Advice consultants need fiduciary duty
As their clients prepare to comply with FOFA’s best interests duty, service providers to financial planners should also look at their own professional standards, according to an industry consultant.
Reflecting on ASIC deputy chairman Peter Kell’s warning to advisers to perform sound due diligence on third-party consultants, Pinnacle Practice director Anne Fuchs told ifa that the regulator does have a point.
“If advisers are looking to be seen as a profession then the third party consultants that support them also need to act like professionals and embody the behaviour that gives trust to consumers, so acting in the best interests of the clients,” Ms Fuchs said.
“Whether it's fee for service consultants, whether it's consultants that work with dealer groups, whether it is consultants that work in compliance, we all have to be striving for that best practice consumer trust so that we all get there in the end.”
In the past, some third party consultants working in the financial advice sector have helped foster a “numbers game” mentality whereby dealer group growth is the primary management focus of licensees, Ms Fuchs said, adding that responsible consultants need to realise “it’s about quality now, not quantity”.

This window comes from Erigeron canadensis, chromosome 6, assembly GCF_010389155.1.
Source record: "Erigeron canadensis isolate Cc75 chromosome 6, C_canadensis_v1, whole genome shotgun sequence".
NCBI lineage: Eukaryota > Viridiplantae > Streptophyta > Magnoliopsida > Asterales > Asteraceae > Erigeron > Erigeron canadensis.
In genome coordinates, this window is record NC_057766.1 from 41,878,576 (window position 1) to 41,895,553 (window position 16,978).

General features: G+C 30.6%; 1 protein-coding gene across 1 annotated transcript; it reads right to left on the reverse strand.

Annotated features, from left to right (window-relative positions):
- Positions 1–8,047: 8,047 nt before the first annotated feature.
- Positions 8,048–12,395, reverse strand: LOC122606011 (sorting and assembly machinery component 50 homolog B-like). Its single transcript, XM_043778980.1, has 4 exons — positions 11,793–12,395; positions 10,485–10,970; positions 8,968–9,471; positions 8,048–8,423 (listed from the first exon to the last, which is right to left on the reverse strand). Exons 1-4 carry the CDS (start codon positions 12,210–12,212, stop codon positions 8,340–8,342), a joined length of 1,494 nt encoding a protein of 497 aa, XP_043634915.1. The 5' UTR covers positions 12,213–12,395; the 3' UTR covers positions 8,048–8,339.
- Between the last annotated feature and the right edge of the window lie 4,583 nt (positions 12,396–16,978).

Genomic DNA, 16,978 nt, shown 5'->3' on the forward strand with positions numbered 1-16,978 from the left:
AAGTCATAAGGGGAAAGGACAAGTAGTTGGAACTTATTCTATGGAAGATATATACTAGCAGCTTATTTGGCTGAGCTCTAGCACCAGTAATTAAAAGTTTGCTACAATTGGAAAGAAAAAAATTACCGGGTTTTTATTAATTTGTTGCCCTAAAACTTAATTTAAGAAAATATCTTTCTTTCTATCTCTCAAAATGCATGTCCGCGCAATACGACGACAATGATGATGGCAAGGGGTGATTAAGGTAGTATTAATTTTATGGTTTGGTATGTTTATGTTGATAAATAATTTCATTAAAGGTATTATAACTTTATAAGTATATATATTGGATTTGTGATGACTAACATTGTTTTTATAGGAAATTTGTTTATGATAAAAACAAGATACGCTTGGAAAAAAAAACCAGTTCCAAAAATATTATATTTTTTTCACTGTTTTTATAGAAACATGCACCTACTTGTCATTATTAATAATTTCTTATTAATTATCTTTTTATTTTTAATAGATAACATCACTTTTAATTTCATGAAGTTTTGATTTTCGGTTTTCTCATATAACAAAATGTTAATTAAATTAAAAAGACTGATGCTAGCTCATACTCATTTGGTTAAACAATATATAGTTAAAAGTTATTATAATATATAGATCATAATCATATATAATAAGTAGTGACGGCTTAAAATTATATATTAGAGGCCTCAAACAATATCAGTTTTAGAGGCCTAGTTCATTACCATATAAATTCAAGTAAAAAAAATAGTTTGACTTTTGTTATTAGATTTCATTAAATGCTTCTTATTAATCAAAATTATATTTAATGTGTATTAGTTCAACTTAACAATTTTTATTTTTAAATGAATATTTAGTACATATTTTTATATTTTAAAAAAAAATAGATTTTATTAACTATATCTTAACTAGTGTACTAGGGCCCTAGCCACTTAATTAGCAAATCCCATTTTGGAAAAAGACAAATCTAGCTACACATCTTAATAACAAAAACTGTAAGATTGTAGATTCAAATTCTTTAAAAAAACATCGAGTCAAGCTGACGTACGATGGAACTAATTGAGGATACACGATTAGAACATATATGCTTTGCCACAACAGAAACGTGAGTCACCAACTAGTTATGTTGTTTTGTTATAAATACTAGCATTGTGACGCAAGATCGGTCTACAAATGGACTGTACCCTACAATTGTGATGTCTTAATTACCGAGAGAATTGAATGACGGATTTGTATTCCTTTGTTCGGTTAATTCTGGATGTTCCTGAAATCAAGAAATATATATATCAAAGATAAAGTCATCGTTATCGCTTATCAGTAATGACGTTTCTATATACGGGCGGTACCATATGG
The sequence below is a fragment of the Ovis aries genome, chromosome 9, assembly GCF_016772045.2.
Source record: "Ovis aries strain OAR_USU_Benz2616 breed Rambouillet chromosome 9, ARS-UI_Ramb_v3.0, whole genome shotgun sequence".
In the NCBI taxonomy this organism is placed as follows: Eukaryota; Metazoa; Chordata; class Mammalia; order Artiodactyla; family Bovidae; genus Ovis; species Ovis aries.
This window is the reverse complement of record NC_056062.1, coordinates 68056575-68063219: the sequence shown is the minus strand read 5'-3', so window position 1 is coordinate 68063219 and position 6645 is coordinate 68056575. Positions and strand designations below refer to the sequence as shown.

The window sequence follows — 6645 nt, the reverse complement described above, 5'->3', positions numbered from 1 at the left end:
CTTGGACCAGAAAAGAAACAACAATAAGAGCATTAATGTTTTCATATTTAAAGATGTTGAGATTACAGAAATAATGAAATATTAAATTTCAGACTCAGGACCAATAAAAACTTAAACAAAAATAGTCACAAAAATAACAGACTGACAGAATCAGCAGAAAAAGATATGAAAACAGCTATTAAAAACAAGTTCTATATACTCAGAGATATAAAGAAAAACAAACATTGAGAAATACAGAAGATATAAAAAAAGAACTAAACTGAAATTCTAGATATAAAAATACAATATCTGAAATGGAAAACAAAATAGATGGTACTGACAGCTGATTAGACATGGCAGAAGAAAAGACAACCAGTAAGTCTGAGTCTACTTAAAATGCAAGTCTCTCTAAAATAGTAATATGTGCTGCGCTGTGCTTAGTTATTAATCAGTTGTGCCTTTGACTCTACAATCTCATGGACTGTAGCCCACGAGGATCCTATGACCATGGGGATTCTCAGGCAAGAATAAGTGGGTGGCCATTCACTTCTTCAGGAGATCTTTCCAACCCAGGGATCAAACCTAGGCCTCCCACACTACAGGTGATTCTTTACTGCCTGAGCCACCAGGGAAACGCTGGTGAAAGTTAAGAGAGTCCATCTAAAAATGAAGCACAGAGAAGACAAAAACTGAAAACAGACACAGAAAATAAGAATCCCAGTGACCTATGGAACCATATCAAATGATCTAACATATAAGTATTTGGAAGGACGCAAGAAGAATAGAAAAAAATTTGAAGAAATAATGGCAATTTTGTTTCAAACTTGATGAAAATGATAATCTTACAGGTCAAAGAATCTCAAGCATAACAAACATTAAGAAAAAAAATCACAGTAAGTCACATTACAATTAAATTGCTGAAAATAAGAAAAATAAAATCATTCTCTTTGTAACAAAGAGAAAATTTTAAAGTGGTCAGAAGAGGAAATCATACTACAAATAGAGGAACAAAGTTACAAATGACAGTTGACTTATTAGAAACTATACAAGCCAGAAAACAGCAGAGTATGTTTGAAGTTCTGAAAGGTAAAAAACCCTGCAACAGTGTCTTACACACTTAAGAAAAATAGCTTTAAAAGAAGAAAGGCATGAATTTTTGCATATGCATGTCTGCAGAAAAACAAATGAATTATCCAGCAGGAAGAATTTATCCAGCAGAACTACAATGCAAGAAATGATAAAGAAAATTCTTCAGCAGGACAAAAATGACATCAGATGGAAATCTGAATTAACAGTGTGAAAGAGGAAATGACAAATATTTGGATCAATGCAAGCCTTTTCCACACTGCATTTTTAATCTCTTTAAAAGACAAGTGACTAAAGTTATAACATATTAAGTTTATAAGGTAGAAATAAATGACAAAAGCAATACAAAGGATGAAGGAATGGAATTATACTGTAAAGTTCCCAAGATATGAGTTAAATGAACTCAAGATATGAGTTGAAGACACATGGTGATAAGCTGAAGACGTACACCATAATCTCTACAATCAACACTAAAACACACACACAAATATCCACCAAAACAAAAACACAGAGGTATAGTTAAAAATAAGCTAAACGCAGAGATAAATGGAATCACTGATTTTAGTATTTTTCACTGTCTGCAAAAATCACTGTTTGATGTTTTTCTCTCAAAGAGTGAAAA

Speaking at the AFA national conference in October, Mr Kell described third party research and compliance consultants as a “key risk” for advisers.
“This has come up quite a bit in our recent surveillance work … it is too often a source of problems for licensees,” he said. “It should be obvious that you can't outsource your compliance [completely].”
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